Where did my arch go?
Updated: Apr 13, 2018
A flat foot, also known as pes planus, is found on the medial aspect of the foot when the arch fails to develop and touches the floor. The condition normally presents in infants and toddlers; it only becomes an issue in adulthood if the arch does not eventually develop. Most adults with #flatfeet will not have any complaints, but to experience pain or achy feet is not unusual. Flat feet is associated with the following symptoms:
Pain on the medial aspect of the foot, in the arch
Achy and tired feet at the end of a day or after long periods of standing on feet
Tight calves (Achilles Tendon)
Numbness from compression of the tibial nerve
Arthritis of the lateral ankle from compression
Associated knee pain
The pain with flat feet can be attributed to weakness in the tendons leading to failure of arch formation. When palpating the foot, you may also notice swelling on the medial ankle due to the constant compression.
Flat feet are often differentially diagnosed with tarsal tunnel syndrome and plantar fasciitis, or heel spurs, because of similar symptoms. To confirm that the flat feet are not flexible, have the patient stand on their toes and observe for the formation of an arch. If an arch is formed, that is indicative that the flat feet are flexible and there is no major underlying condition. If the arch does not appear when standing on the toes, further imaging may be necessary to confirm there is no other underlying condition causing the deformation of the foot such as tarsal coalition. With #plantarfasciitis, the patient may be able to pin point the sharp pain on the heel of the foot and will be exacerbated by putting any weight on the foot or excessive duration of exercise. A good way to diagnose tarsal tunnel syndrome is, Tinel’s test; you can tap the tarsal tunnel where the nerve passes through, and if the symptoms are reproduced then it is highly probable.
Treatment of flat feet can vary depending on how chronic the condition is. In rare cases surgery to fuse the tarsals can be performed to decrease the pressure on the arch and vasculature. If you're considering foot surgery, discuss the benefits and risks with your doctor. Other invasive options include surgery of the tendons to repair the area. Conservative treatment is preferred, and can have lasting results if managed properly. Icing the area for no more than 20 minutes every 2 hours can help with the inflammation. Some sources recommend an #orthotic to provide support for the medial arch and to relieve pressure on the nerve. The most effective form of treatment would be to address the scar tissue that has built up over time from overuse and adjust any subluxations of the foot and ankle. Once the symptoms have subsided and the scar tissue has healed, the next phase of treatment would be to keep stretching the muscles of the plantar fascia and medial arch of the foot and to strengthen them to prevent future injury.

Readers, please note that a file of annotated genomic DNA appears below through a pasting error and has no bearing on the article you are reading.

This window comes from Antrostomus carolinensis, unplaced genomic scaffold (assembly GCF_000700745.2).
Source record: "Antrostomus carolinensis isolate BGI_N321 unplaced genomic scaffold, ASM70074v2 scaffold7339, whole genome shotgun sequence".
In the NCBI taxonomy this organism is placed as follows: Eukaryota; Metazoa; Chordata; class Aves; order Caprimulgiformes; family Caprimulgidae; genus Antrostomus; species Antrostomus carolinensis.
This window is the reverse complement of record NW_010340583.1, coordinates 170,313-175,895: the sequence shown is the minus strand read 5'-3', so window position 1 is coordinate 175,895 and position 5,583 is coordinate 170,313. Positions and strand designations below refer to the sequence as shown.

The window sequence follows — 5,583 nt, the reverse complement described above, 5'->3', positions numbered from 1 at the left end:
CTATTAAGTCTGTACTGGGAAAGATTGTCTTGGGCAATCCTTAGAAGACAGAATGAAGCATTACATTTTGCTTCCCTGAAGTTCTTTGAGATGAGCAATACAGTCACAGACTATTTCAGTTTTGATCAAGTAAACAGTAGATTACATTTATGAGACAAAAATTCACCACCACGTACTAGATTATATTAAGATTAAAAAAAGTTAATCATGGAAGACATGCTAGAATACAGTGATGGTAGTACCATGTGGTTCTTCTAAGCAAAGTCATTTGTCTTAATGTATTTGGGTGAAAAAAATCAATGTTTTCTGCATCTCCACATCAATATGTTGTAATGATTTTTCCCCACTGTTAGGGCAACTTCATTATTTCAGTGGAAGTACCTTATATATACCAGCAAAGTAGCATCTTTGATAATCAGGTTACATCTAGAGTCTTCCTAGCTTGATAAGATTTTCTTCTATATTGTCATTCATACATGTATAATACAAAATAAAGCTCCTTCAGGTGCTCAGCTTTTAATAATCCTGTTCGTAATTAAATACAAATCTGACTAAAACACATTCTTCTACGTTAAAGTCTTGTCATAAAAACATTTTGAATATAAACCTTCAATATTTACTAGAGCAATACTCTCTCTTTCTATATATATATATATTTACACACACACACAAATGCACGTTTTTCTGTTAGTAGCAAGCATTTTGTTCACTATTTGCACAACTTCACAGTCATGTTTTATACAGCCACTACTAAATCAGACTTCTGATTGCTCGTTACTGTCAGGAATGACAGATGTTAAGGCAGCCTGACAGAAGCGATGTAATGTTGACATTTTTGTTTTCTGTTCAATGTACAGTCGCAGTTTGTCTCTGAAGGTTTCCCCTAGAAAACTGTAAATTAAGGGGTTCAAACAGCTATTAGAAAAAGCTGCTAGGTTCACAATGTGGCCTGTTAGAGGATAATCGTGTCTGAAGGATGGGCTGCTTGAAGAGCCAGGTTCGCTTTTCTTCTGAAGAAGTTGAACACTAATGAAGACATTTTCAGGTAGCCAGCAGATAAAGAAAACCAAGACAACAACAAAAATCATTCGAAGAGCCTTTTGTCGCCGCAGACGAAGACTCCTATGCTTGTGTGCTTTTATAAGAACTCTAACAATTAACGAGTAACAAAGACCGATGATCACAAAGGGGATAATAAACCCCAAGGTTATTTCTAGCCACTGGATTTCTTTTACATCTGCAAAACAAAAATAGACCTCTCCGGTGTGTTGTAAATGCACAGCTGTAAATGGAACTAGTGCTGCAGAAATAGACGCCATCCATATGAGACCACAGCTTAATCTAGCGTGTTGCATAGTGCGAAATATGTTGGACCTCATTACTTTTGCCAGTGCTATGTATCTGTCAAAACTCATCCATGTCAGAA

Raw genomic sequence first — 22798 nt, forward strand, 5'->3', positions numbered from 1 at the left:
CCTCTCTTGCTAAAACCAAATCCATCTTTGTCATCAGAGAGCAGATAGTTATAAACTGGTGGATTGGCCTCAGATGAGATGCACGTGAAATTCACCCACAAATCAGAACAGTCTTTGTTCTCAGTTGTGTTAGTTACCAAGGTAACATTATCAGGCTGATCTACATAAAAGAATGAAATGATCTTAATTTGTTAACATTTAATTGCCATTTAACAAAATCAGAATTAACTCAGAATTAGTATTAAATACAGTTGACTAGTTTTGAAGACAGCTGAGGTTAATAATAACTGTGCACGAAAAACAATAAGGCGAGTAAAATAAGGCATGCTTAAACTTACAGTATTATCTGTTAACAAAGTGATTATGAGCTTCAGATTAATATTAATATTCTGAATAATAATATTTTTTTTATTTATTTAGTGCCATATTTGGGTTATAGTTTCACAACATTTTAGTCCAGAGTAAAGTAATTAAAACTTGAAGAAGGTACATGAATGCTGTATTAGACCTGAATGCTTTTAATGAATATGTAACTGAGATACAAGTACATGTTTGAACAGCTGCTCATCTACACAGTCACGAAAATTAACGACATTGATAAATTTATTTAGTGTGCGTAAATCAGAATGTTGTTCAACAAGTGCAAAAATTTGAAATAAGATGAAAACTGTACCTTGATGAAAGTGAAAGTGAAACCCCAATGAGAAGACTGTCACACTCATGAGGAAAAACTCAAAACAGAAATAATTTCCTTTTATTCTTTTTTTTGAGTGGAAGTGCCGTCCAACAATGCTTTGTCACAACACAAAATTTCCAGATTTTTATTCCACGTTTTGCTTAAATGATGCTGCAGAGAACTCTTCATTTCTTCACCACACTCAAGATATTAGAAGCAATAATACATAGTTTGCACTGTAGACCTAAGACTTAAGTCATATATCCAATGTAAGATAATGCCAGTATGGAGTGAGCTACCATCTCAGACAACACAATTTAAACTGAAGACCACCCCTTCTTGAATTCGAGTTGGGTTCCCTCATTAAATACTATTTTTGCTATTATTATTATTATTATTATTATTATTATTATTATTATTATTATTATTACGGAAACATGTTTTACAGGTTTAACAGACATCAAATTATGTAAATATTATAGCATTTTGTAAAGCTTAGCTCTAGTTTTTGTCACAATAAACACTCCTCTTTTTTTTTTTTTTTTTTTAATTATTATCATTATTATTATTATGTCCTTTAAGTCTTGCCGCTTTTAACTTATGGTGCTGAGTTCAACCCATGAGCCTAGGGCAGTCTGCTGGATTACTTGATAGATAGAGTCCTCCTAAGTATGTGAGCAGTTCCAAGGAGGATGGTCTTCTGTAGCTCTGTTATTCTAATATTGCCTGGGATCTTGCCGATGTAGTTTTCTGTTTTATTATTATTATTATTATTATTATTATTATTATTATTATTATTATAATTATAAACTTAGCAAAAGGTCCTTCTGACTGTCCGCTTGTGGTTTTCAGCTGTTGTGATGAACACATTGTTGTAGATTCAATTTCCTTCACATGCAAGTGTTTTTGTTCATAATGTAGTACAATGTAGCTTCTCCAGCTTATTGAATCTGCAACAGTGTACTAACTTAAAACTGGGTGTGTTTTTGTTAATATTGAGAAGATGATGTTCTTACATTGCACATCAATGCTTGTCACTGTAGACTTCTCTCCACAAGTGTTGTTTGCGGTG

Warm up of the muscles is important and can be done with simple arch stretching and continued on with the strengthening program. With flat feet, it is common to find tight calves. A good stretch for the calves is downward facing dog yoga pose. This pose serves dual purpose for flat feet, in that it stretches the tight calves and is exercising the tendons with weight on the balls of the feet. Exercises to strengthen the tendons associated with flat feet will include proprioceptive activity with one-legged stances and diagonal reaches. Approximately 6-8 weeks of treatment will be needed to decrease the pain and strengthen the muscles.
At Lone Star Sport & Spine, we approach injuries in a conservative manner that will give the patient the most weighted benefits. Our providers are board certified chiropractors and certified in full body Active Release Technique. We examine the patient and determine the most efficient and quickest treatment plan for them. Our goal is not only to get the athlete back out on the field doing what they love to do, but to also enhance their athletic performance. We address the scar tissue that is built up from micro tears in the tissue due to overuse or previous injuries and develop a program to strengthen and train the muscles to be used functionally. Most all of our patients find results within a few treatments with decreased pain, and increased range of motion, strength, and balance. We then move into the second phase of treatment with strength and training which is the most important aspect of the treatment, to prevent future injuries.
In summary, to address flat feet:
Address the scar tissue in primary involved muscle, and any associated muscle
Adjust any subluxations in the ankle and foot
Strengthen and train the medial arch to prevent future injury (sport specific functional training)
Mosca, Vincent S. "Flexible Flatfoot in Children and Adolescents." PubMed. Journal of Children's Orthopaedics, 18 Feb. 2010. Web. 10 Apr. 2013.
"Characteristics of a Flat Foot." FootEducation. N.p., 14 Oct. 2012. Web. 11 Apr. 2013. <http://www.footeducation.com/characteristics-of-flat-foot>.
Ma, C. Benjamin. "Flat Feet: MedlinePlus Medical Encyclopedia." U.S National Library of Medicine. U.S. National Library of Medicine, 17 Jan. 2013. Web. 11 Apr. 2013. <http://www.nlm.nih.gov/medlineplus/ency/article/001262.htm>.